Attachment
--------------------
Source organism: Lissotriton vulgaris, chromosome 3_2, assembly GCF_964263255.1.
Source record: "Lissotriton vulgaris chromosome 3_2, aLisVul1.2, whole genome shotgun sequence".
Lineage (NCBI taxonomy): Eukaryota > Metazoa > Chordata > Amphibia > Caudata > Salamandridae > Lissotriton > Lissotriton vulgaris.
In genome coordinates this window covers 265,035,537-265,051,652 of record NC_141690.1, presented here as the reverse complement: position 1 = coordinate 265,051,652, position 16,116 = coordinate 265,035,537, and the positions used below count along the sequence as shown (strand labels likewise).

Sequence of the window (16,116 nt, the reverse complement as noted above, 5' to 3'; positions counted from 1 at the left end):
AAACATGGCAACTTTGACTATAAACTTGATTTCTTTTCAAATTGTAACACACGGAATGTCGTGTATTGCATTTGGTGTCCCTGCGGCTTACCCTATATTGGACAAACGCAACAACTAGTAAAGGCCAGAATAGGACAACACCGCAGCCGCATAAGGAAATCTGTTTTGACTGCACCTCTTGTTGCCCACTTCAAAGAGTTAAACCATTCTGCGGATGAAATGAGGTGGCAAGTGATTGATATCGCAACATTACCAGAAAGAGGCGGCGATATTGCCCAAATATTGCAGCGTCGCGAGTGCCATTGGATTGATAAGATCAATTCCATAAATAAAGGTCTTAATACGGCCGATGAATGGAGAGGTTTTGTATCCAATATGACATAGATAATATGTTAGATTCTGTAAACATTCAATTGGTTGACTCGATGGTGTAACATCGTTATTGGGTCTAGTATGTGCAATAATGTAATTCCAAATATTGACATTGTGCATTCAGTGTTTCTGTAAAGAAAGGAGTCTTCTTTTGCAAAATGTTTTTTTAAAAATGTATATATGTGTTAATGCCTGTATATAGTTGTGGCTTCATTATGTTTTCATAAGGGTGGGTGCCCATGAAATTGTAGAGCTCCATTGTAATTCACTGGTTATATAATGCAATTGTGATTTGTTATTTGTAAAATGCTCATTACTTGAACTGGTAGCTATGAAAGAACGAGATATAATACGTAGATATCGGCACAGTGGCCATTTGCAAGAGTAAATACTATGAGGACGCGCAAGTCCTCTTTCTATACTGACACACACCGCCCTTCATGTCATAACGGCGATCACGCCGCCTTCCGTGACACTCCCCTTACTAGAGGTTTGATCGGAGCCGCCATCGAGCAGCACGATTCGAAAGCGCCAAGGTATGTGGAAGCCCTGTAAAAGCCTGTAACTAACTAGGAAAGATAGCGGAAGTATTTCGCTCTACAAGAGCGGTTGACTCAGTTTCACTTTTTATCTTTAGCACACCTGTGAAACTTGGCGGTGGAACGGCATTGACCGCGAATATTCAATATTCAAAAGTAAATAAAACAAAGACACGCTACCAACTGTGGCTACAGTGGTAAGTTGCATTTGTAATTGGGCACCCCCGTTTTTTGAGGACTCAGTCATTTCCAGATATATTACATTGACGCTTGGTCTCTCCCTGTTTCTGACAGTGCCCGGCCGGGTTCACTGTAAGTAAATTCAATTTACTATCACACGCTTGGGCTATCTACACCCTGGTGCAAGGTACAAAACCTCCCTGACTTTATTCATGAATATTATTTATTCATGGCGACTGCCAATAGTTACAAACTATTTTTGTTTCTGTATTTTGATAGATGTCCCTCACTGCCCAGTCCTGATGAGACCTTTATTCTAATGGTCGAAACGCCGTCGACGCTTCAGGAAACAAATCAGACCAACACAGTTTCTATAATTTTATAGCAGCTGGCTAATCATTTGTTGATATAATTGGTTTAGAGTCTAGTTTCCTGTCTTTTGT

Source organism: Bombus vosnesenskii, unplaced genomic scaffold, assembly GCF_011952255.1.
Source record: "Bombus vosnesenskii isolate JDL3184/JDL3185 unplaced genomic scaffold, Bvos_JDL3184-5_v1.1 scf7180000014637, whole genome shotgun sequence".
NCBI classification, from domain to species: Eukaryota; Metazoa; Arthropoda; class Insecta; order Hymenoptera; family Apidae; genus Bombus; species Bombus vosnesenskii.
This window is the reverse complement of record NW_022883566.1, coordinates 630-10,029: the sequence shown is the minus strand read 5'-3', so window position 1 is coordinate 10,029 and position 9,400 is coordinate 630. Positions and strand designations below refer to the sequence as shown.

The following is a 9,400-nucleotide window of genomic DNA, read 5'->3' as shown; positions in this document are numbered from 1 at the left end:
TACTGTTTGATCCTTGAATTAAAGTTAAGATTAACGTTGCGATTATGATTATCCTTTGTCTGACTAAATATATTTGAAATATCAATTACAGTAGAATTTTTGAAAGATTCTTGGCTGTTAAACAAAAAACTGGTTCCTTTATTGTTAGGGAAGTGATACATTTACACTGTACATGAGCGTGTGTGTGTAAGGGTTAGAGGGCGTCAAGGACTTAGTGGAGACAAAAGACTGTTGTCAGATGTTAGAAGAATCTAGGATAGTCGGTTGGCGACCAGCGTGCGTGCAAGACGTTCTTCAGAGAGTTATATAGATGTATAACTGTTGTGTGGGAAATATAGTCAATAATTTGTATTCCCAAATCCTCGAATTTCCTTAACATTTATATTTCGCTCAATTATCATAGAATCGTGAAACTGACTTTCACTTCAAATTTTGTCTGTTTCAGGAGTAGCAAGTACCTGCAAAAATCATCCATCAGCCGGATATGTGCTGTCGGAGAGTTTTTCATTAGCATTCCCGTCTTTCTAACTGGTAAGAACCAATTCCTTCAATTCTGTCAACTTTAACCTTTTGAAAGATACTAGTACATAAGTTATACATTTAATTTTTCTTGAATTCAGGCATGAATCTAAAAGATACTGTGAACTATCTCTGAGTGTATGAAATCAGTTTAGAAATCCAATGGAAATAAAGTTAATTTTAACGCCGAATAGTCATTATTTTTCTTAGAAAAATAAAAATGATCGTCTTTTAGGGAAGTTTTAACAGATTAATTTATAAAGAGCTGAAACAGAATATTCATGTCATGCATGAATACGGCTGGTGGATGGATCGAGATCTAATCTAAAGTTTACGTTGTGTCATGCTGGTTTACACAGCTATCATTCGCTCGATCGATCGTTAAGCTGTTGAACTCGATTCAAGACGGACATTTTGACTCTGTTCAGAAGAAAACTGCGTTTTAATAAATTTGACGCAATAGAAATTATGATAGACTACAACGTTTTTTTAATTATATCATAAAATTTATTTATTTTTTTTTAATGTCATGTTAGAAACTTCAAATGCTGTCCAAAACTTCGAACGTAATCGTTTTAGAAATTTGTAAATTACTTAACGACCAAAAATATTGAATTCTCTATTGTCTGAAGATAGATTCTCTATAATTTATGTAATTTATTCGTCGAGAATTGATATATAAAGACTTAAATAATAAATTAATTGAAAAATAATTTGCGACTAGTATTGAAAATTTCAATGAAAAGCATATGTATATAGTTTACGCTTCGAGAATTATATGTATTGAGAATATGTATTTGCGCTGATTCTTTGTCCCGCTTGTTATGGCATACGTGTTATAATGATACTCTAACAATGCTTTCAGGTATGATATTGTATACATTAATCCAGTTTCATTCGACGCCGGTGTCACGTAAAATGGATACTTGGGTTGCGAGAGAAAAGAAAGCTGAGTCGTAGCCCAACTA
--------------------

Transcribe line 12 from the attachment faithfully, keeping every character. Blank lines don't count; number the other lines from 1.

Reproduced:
TACTGTTTGATCCTTGAATTAAAGTTAAGATTAACGTTGCGATTATGATTATCCTTTGTCTGACTAAATATATTTGAAATATCAATTACAGTAGAATTTTTGAAAGATTCTTGGCTGTTAAACAAAAAACTGGTTCCTTTATTGTTAGGGAAGTGATACATTTACACTGTACATGAGCGTGTGTGTGTAAGGGTTAGAGGGCGTCAAGGACTTAGTGGAGACAAAAGACTGTTGTCAGATGTTAGAAGAATCTAGGATAGTCGGTTGGCGACCAGCGTGCGTGCAAGACGTTCTTCAGAGAGTTATATAGATGTATAACTGTTGTGTGGGAAATATAGTCAATAATTTGTATTCCCAAATCCTCGAATTTCCTTAACATTTATATTTCGCTCAATTATCATAGAATCGTGAAACTGACTTTCACTTCAAATTTTGTCTGTTTCAGGAGTAGCAAGTACCTGCAAAAATCATCCATCAGCCGGATATGTGCTGTCGGAGAGTTTTTCATTAGCATTCCCGTCTTTCTAACTGGTAAGAACCAATTCCTTCAATTCTGTCAACTTTAACCTTTTGAAAGATACTAGTACATAAGTTATACATTTAATTTTTCTTGAATTCAGGCATGAATCTAAAAGATACTGTGAACTATCTCTGAGTGTATGAAATCAGTTTAGAAATCCAATGGAAATAAAGTTAATTTTAACGCCGAATAGTCATTATTTTTCTTAGAAAAATAAAAATGATCGTCTTTTAGGGAAGTTTTAACAGATTAATTTATAAAGAGCTGAAACAGAATATTCATGTCATGCATGAATACGGCTGGTGGATGGATCGAGATCTAATCTAAAGTTTACGTTGTGTCATGCTGGTTTACACAGCTATCATTCGCTCGATCGATCGTTAAGCTGTTGAACTCGATTCAAGACGGACATTTTGACTCTGTTCAGAAGAAAACTGCGTTTTAATAAATTTGACGCAATAGAAATTATGATAGACTACAACGTTTTTTTAATTATATCATAAAATTTATTTATTTTTTTTTAATGTCATGTTAGAAACTTCAAATGCTGTCCAAAACTTCGAACGTAATCGTTTTAGAAATTTGTAAATTACTTAACGACCAAAAATATTGAATTCTCTATTGTCTGAAGATAGATTCTCTATAATTTATGTAATTTATTCGTCGAGAATTGATATATAAAGACTTAAATAATAAATTAATTGAAAAATAATTTGCGACTAGTATTGAAAATTTCAATGAAAAGCATATGTATATAGTTTACGCTTCGAGAATTATATGTATTGAGAATATGTATTTGCGCTGATTCTTTGTCCCGCTTGTTATGGCATACGTGTTATAATGATACTCTAACAATGCTTTCAGGTATGATATTGTATACATTAATCCAGTTTCATTCGACGCCGGTGTCACGTAAAATGGATACTTGGGTTGCGAGAGAAAAGAAAGCTGAGTCGTAGCCCAACTA